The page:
Investigational drugs for eating disorders

Research output: Contribution to journalReview articlepeer-review


Anorexia nervosa (AN), bulimia nervosa (BN) and binge eating disorder (BED) each occur in about 0.5-1.5% of the population in westernised countries, and primarily affect women. At present, a variety of pharmacological treatments are used in addition to psychotherapy, with antidepressants being the most common. Currently available drugs, while helpful, fall far short of desired levels of efficacy. Based on current knowledge about neural mechanisms that regulate feeding behaviour, several classes of compounds are in development to treat eating disorders. These include cholecystokinin (CCK) antagonists, corticotropin-releasing hormone (CRH) antagonists, histamine-3 (H3) receptor antagonists, neuropeptide Y (NPY) antagonists, and a variety of serotonin uptake inhibiting drugs. Based on currently available effective treatments, it seems reasonable that the serotonin uptake inhibiting drugs might hold the greatest likelihood of benefit for these illnesses, but the receptor antagonists in development might provide substantial improvement in response rates.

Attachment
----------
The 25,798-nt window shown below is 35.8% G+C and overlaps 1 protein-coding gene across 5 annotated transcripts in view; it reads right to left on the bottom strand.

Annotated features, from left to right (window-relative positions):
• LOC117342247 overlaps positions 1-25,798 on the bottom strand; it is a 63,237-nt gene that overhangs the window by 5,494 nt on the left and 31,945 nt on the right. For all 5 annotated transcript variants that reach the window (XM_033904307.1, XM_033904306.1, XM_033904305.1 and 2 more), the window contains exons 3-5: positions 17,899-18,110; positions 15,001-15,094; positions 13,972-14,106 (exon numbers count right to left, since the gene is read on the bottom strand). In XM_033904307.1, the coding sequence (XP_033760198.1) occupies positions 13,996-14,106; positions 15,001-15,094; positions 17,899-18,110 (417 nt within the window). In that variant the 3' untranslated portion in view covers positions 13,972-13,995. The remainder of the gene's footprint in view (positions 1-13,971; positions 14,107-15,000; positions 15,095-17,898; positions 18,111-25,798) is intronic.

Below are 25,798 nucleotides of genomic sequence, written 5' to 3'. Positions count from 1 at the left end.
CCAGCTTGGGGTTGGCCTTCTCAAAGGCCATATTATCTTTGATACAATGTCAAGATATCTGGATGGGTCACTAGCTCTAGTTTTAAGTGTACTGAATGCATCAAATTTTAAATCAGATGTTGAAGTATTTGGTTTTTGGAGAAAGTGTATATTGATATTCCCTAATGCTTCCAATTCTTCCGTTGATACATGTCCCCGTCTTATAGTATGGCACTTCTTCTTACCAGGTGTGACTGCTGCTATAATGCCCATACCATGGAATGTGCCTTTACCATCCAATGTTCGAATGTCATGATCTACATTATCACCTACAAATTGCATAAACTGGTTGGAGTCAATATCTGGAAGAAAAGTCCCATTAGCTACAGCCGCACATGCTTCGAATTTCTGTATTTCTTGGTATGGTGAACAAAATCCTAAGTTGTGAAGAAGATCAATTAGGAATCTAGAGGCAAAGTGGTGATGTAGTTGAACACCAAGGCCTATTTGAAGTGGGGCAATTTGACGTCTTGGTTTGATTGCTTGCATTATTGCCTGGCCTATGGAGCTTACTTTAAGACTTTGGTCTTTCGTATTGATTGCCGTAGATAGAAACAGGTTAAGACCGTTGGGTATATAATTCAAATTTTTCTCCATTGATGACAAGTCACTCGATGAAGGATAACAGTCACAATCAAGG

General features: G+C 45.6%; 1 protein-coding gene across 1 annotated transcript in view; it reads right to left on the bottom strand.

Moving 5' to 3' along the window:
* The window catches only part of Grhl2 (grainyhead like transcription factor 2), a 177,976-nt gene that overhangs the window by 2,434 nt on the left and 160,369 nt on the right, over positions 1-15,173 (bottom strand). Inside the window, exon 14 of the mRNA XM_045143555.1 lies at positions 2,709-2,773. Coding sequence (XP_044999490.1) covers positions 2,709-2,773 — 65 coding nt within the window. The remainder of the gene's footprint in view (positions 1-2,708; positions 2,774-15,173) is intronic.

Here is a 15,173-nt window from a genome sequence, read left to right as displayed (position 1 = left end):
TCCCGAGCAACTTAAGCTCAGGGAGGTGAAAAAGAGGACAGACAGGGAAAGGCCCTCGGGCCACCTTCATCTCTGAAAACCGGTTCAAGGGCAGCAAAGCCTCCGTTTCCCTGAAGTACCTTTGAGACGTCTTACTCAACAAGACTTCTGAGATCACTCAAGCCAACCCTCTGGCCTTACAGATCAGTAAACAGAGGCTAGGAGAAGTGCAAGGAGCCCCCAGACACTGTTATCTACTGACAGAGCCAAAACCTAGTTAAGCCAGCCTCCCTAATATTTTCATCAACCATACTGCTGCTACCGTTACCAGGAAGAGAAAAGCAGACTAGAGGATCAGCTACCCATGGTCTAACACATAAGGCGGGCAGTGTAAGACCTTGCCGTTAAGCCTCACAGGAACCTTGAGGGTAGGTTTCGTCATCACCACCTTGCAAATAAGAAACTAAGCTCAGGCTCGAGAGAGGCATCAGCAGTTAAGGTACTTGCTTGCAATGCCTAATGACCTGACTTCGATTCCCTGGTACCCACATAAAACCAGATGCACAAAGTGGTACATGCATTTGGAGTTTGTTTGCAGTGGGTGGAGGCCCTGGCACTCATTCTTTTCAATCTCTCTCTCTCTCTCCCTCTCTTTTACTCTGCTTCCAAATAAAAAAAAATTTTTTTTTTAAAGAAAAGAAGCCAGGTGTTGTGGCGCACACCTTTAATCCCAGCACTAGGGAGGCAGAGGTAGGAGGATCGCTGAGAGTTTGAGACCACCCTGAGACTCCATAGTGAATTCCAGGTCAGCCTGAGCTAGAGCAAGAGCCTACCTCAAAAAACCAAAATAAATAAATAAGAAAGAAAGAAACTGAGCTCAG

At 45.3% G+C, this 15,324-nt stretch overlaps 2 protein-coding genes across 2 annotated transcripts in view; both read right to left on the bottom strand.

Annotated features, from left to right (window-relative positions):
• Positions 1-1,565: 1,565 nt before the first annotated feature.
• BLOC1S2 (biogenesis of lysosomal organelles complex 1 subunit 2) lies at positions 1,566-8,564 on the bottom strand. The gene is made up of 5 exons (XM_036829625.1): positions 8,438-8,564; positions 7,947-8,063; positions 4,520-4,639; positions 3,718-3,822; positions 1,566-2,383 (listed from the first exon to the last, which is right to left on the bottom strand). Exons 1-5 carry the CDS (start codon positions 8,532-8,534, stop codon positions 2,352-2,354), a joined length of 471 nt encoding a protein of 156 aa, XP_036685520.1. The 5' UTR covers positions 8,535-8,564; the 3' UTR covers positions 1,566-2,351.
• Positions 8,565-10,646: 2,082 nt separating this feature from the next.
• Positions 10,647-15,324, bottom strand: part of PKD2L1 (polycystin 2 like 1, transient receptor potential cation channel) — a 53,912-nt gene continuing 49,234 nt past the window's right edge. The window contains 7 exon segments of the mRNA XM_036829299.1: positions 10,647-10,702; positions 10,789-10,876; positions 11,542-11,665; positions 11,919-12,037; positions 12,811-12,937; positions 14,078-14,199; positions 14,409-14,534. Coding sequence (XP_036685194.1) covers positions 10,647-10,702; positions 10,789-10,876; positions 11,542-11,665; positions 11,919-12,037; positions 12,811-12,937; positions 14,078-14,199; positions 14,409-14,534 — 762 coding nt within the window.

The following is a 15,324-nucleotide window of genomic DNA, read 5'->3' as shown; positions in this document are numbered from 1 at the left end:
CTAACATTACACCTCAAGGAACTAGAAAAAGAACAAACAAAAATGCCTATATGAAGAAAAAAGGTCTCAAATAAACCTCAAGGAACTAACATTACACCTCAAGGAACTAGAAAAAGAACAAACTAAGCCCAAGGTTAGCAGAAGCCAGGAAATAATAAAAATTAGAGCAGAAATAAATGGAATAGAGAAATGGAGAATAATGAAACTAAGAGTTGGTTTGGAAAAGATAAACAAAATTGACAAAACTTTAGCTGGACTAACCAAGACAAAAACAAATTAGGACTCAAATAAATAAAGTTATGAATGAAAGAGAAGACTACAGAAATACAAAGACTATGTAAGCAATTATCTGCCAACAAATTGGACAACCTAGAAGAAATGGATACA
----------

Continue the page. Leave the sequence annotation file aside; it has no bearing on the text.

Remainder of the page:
Original languageEnglish (US)
Pages (from-to)427-436
Number of pages10
JournalExpert Opinion on Investigational Drugs
Issue number4
StatePublished - Jan 1 1997


  • anorexia nervosa
  • binge eating disorder
  • bulimia nervosa
  • cholecystokinin
  • corticotropin-releasing hormone
  • eating disorders
  • histamine-3-receptor
  • neuropeptide Y
  • serotonin


Dive into the research topics of 'Investigational drugs for eating disorders'. Together they form a unique fingerprint.

Cite this